Hello World


Hannah Fry


The Book in 3 Sentences


Hello World is both interesting and engaging, but was not in-depth enough to satiate my curiosity. I would have liked to learn more about the mathematics behind the algorithms and more about their ethical implications.

All in all, it’s a pop-science book—and a well-written one at that—but not an in-depth resource on algorithms.

How the Book Changed Me

My main takeaway from Hello World is that algorithms are rarely a replacement for humans—they complement us. Algorithms allow doctors to spend a quarter of the time examining a sample while still giving him or her the authority to make the final decision. In court, an algorithm might forecast the likelihood that a convict will relapse into undesirable behaviour while allowing the judge to make the final decision.

Top 3 Highlights

Although AI has come on in leaps and bounds of late, it is still only ‘intelligent’ in the narrowest sense of the word. It would probably be more useful to think of what we’ve been through as a revolution in computational statistics than a revolution in intelligence.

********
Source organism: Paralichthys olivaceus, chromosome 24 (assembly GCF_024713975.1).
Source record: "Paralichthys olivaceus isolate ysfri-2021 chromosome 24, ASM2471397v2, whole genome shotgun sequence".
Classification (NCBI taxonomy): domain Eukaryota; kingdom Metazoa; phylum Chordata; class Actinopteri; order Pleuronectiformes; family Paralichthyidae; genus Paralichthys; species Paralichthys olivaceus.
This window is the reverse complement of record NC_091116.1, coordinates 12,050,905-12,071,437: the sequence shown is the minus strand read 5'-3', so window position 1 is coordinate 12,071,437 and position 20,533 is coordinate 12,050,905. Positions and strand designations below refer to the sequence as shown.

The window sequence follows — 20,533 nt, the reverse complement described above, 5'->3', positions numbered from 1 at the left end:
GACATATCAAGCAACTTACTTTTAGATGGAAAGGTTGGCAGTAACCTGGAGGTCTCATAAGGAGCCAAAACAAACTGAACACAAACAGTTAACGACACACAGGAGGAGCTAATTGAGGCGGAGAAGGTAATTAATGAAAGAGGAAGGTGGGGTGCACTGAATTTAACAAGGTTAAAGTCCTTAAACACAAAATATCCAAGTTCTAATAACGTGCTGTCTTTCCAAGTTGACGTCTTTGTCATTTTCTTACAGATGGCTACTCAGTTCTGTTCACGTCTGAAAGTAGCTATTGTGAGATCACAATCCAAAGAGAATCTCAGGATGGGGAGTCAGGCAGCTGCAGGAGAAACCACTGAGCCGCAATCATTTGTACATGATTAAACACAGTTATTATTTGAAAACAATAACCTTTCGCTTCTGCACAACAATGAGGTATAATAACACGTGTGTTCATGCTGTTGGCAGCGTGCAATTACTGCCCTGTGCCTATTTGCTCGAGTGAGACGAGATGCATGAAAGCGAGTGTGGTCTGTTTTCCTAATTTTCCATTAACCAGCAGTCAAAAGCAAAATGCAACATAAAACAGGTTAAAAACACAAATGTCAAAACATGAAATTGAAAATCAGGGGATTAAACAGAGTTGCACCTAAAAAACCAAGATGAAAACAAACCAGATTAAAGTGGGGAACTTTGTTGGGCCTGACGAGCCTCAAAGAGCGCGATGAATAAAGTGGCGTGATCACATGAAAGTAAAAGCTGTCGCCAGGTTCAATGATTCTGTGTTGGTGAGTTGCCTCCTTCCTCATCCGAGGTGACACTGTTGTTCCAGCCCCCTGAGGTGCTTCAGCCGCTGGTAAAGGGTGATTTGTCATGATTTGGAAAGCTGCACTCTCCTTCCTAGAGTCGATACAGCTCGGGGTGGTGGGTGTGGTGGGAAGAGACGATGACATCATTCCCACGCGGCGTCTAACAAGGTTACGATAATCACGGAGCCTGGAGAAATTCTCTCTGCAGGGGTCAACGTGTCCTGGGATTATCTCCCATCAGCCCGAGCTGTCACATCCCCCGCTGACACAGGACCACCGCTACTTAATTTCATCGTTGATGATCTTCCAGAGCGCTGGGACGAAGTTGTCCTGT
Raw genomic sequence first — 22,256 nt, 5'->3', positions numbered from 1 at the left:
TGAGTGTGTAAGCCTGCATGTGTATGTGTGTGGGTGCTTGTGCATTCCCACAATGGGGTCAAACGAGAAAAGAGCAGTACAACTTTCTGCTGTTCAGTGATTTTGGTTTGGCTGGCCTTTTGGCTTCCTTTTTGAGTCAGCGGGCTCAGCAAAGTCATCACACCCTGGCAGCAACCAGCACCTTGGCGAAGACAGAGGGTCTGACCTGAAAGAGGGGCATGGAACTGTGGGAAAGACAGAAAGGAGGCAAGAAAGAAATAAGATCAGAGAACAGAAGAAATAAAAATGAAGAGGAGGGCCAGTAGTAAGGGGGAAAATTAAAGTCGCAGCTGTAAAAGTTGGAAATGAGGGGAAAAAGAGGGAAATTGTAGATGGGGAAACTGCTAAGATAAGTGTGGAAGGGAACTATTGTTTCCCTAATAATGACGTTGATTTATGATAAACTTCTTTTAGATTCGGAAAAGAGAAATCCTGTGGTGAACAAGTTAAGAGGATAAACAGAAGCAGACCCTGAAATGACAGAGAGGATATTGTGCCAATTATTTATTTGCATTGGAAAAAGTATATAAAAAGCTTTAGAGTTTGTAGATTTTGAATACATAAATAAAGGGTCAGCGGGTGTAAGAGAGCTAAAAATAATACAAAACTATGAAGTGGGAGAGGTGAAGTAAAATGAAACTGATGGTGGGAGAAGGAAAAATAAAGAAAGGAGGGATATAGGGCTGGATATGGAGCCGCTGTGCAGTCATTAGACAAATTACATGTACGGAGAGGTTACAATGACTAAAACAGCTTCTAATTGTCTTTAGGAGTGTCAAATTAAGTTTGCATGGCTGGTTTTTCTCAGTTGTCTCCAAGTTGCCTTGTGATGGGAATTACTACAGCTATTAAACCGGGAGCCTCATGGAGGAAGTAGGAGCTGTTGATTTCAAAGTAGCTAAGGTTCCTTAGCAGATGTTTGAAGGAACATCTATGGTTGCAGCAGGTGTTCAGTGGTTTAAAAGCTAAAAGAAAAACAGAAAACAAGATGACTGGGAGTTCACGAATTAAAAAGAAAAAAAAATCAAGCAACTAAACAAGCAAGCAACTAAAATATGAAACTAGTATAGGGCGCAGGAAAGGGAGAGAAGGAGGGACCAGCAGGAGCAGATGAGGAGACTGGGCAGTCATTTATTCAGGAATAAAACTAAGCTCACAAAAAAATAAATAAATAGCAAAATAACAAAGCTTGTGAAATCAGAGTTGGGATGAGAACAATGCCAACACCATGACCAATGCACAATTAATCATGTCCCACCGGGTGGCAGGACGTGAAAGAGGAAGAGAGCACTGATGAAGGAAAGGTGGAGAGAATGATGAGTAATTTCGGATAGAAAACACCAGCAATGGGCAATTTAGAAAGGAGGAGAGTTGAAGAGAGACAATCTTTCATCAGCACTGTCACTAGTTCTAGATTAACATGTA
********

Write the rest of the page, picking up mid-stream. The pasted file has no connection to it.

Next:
Hannah Fry

It’s worth noting how the experiment suggests we feel about algorithms that are right most of the time. We end up believing that they always have superior judgment.

Hannah Fry

As soon as we know an algorithm can make mistakes, we also have a rather annoying habit of over-reacting and dismissing it completely, reverting instead to our own flawed judgement. It’s known to researchers as algorithm aversion.

Hannah Fry


Referenced By

Algorithmic Bias